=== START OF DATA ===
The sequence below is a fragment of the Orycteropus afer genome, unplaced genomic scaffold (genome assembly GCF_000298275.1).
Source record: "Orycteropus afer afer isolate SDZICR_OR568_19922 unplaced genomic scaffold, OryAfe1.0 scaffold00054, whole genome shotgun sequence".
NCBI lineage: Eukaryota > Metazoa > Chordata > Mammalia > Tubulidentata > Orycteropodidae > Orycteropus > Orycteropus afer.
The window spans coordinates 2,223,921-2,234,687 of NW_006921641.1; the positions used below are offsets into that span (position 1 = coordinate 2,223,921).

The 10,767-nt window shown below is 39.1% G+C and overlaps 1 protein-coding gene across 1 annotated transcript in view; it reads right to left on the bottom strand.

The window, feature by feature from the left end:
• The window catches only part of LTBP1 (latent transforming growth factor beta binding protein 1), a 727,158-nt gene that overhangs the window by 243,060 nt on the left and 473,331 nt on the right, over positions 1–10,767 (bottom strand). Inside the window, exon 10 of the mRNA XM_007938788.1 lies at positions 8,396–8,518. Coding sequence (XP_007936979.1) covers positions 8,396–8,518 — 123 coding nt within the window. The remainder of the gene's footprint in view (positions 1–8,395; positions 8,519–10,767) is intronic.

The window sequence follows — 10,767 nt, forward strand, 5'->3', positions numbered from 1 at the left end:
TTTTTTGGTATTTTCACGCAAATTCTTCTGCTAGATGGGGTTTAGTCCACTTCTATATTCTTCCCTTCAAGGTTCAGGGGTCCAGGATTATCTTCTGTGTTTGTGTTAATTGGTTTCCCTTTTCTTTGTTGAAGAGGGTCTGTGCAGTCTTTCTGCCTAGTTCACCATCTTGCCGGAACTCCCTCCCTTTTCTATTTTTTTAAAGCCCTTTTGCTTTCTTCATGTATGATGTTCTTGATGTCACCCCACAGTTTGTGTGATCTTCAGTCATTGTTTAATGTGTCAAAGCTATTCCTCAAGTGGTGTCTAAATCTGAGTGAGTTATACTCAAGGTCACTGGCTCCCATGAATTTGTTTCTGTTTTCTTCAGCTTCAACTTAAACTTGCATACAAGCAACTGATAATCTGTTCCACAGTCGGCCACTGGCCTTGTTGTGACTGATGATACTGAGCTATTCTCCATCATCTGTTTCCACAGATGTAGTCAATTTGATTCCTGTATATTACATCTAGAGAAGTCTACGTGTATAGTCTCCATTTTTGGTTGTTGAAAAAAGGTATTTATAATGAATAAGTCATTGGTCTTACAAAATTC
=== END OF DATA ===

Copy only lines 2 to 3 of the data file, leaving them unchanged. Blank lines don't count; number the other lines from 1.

Source record: "Orycteropus afer afer isolate SDZICR_OR568_19922 unplaced genomic scaffold, OryAfe1.0 scaffold00054, whole genome shotgun sequence".
NCBI lineage: Eukaryota > Metazoa > Chordata > Mammalia > Tubulidentata > Orycteropodidae > Orycteropus > Orycteropus afer.